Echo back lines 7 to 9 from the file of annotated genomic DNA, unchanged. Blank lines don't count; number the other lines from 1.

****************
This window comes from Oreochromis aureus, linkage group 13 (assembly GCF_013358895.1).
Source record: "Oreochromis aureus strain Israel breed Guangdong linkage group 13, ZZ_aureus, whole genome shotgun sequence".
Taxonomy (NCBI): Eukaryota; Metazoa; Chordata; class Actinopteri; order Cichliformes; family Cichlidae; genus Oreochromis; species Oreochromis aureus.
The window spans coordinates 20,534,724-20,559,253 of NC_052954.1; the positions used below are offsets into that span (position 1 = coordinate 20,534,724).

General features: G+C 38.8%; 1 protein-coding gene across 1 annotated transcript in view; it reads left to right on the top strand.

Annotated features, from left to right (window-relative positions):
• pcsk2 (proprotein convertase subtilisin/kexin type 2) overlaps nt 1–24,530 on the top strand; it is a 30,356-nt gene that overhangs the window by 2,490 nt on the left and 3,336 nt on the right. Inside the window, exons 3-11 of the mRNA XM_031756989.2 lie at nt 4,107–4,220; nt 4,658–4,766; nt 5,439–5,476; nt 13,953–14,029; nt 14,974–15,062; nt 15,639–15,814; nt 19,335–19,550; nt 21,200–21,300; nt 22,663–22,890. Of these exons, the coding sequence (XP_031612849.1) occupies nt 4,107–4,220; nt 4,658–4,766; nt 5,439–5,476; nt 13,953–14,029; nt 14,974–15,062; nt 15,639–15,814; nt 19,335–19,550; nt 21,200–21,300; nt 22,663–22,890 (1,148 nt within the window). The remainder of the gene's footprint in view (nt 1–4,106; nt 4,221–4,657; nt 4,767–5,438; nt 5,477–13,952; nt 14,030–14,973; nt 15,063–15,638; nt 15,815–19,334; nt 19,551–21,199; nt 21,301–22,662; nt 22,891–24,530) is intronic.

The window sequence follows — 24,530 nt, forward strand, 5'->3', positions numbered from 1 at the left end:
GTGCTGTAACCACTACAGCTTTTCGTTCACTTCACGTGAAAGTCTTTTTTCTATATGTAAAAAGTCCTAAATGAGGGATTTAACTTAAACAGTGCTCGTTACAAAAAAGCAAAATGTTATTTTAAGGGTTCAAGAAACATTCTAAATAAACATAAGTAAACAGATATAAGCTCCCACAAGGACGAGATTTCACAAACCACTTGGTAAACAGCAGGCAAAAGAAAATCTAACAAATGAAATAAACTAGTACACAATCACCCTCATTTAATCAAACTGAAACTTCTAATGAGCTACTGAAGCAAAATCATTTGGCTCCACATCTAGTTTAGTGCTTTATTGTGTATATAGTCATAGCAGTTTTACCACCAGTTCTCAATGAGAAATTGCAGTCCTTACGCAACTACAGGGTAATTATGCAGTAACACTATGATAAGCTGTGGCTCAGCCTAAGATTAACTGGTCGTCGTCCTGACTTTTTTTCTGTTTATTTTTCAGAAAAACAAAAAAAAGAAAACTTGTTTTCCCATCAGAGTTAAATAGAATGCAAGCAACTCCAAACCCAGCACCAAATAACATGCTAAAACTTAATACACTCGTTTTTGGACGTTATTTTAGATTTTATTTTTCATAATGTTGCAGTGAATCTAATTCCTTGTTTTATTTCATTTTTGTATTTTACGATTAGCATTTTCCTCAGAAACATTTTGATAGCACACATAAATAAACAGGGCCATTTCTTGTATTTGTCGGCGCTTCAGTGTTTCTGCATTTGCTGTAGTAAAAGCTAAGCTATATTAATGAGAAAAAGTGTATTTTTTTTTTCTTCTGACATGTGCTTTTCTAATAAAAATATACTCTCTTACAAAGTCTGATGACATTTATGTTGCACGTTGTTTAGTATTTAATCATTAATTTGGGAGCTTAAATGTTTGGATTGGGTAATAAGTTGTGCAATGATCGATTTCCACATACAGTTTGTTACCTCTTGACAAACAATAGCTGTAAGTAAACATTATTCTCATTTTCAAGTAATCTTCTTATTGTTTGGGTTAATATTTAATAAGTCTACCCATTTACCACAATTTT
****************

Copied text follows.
• pcsk2 (proprotein convertase subtilisin/kexin type 2) overlaps nt 1–24,530 on the top strand; it is a 30,356-nt gene that overhangs the window by 2,490 nt on the left and 3,336 nt on the right. Inside the window, exons 3-11 of the mRNA XM_031756989.2 lie at nt 4,107–4,220; nt 4,658–4,766; nt 5,439–5,476; nt 13,953–14,029; nt 14,974–15,062; nt 15,639–15,814; nt 19,335–19,550; nt 21,200–21,300; nt 22,663–22,890. Of these exons, the coding sequence (XP_031612849.1) occupies nt 4,107–4,220; nt 4,658–4,766; nt 5,439–5,476; nt 13,953–14,029; nt 14,974–15,062; nt 15,639–15,814; nt 19,335–19,550; nt 21,200–21,300; nt 22,663–22,890 (1,148 nt within the window). The remainder of the gene's footprint in view (nt 1–4,106; nt 4,221–4,657; nt 4,767–5,438; nt 5,477–13,952; nt 14,030–14,973; nt 15,063–15,638; nt 15,815–19,334; nt 19,551–21,199; nt 21,301–22,662; nt 22,891–24,530) is intronic.

The window sequence follows — 24,530 nt, forward strand, 5'->3', positions numbered from 1 at the left end:
GTGCTGTAACCACTACAGCTTTTCGTTCACTTCACGTGAAAGTCTTTTTTCTATATGTAAAAAGTCCTAAATGAGGGATTTAACTTAAACAGTGCTCGTTACAAAAAAGCAAAATGTTATTTTAAGGGTTCAAGAAACATTCTAAATAAACATAAGTAAACAGATATAAGCTCCCACAAGGACGAGATTTCACAAACCACTTGGTAAACAGCAGGCAAAAGAAAATCTAACAAATGAAATAAACTAGTACACAATCACCCTCATTTAATCAAACTGAAACTTCTAATGAGCTACTGAAGCAAAATCATTTGGCTCCACATCTAGTTTAGTGCTTTATTGTGTATATAGTCATAGCAGTTTTACCACCAGTTCTCAATGAGAAATTGCAGTCCTTACGCAACTACAGGGTAATTATGCAGTAACACTATGATAAGCTGTGGCTCAGCCTAAGATTAACTGGTCGTCGTCCTGACTTTTTTTCTGTTTATTTTTCAGAAAAACAAAAAAAAGAAAACTTGTTTTCCCATCAGAGTTAAATAGAATGCAAGCAACTCCAAACCCAGCACCAAATAACATGCTAAAACTTAATACACTCGTTTTTGGACGTTATTTTAGATTTTATTTTTCATAATGTTGCAGTGAATCTAATTCCTTGTTTTATTTCATTTTTGTATTTTACGATTAGCATTTTCCTCAGAAACATTTTGATAGCACACATAAATAAACAGGGCCATTTCTTGTATTTGTCGGCGCTTCAGTGTTTCTGCATTTGCTGTAGTAAAAGCTAAGCTATATTAATGAGAAAAAGTGTATTTTTTTTTTCTTCTGACATGTGCTTTTCTAATAAAAATATACTCTCTTACAAAGTCTGATGACATTTATGTTGCACGTTGTTTAGTATTTAATCATTAATTTGGGAGCTTAAATGTTTGGATTGGGTAATAAGTTGTGCAATGATCGATTTCCACATACAGTTTGTTACCTCTTGACAAACAATAGCTGTAAGTAAACATTATTCTCATTTTCAAGTAATCTTCTTATTGTTTGGGTTAATATTTAATAAGTCTACCCATTTACCACAATTTT